The other day I was at Starbucks and a barista with whom I am Facebook friends asked me if I attended a certain church in town. Puzzled, I answered no. “Well, ” she said, “I noticed the pastor is our mutual friend.” Hmm.
Here’s the problem: A) I don’t know the guy; B) I had no idea he was the pastor of this church; C) I have no recollection of adding him or accepting his friend request. In truth, he is not even remotely my friend.
In her article “This is Your Friendship on Facebook,” Meredith Whitmore explores the phenomenon of reconnecting with hundreds of “friends” from your past only to end up sharing the mundane details of your life. The main problem with this, she says, is that online connections may actually threaten in-person friendships.
Isn’t it possible that as a result of reading legions of people’s conversations, updates and groupthink exercises like “25 Things About Me,” social networking is actually distracting us from deep friendship as it siphons us into superficiality—which spills into even our inner circle of “two true confidants”?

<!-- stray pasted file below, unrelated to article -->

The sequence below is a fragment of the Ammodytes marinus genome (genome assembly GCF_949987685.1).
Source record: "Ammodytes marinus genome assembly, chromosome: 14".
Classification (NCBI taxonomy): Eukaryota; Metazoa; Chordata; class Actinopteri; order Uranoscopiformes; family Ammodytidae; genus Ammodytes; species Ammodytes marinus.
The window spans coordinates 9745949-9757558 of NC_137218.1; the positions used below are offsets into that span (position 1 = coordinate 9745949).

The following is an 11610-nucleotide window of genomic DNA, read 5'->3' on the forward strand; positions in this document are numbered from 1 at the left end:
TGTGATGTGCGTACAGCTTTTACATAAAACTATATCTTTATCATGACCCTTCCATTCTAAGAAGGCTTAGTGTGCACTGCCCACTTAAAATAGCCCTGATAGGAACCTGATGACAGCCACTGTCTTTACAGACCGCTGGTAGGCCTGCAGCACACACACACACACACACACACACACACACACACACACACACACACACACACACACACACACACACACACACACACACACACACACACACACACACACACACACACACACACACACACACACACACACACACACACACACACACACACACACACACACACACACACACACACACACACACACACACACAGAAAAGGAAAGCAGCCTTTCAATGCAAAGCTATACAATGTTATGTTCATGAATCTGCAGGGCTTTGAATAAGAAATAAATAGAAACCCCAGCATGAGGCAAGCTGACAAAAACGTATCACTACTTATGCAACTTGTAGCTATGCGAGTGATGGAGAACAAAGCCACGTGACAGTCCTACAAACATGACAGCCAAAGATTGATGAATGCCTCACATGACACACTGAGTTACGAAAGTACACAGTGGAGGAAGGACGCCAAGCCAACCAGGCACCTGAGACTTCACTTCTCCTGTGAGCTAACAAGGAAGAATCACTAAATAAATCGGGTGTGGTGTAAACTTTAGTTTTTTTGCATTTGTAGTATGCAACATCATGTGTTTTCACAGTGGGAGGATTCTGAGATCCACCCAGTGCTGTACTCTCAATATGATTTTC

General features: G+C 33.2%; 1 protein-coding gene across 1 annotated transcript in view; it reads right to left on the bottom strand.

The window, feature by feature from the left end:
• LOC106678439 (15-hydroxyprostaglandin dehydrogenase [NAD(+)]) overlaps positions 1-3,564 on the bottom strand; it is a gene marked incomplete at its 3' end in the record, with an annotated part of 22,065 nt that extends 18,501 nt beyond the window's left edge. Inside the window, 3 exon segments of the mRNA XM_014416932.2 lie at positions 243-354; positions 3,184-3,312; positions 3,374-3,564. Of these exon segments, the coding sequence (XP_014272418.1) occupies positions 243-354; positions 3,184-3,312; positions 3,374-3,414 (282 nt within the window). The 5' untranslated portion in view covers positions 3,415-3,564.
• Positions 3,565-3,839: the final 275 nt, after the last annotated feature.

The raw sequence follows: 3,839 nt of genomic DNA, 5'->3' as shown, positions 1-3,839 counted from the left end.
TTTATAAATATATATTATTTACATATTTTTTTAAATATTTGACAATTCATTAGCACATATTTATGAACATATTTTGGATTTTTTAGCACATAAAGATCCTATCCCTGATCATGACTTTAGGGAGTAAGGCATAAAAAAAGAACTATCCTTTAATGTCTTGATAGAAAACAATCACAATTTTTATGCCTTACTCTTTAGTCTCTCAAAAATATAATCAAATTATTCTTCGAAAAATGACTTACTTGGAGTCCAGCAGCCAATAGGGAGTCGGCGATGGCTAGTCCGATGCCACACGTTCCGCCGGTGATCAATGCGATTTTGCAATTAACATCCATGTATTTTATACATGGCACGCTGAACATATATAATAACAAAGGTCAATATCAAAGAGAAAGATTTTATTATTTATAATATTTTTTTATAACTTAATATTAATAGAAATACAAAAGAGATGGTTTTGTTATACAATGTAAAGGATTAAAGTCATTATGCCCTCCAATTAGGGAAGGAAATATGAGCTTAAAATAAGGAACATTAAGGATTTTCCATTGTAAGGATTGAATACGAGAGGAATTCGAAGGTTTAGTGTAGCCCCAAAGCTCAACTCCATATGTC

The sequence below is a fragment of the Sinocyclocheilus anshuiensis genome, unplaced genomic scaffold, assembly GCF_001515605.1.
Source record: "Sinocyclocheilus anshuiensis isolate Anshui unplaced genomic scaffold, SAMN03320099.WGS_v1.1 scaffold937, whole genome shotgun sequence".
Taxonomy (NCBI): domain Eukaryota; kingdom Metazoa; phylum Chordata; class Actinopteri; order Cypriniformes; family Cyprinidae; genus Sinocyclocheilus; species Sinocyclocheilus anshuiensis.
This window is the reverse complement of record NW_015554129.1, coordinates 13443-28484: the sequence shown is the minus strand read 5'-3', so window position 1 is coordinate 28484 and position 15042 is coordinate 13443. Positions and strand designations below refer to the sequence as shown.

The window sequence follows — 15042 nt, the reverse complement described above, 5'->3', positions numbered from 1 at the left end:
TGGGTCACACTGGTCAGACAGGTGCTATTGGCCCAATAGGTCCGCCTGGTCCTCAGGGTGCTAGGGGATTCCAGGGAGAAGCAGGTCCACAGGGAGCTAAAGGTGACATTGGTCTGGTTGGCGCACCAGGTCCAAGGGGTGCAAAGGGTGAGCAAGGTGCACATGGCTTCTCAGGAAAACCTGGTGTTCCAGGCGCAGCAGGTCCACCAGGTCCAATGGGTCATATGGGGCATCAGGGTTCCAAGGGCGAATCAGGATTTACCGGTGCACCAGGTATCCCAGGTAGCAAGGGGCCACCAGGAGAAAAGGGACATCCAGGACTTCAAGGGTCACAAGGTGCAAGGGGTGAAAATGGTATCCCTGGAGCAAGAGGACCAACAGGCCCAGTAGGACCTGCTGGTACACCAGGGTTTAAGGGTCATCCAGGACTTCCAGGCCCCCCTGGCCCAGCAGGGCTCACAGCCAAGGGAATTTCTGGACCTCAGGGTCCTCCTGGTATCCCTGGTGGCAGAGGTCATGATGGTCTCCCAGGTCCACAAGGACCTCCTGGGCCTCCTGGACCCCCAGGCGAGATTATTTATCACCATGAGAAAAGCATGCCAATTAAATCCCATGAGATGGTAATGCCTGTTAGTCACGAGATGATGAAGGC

I can’t count the times, for instance, that I’ve been in a room with various friends who are poring over smartphones to check Facebook or e-mail instead of focusing on the individuals present. Not to mention the fact that when anyone spends an hour or two reading random information about people they never see, they’re neglecting those they could be with personally.
Another question is whether online interactions are profitable. Whitmore asks: Are statuses a way to show off, vent, stir up trouble? Sometimes. From my experience, I think negatively-motivated status reports are rare — if anything statuses seem to be a cry for human interaction. And there’s the point. We’re designed for in-person interaction with others and Facebook is a very poor replacement for that. I’ve said it before, but face time is far more valuable than Facebook. Wouldn’t you agree?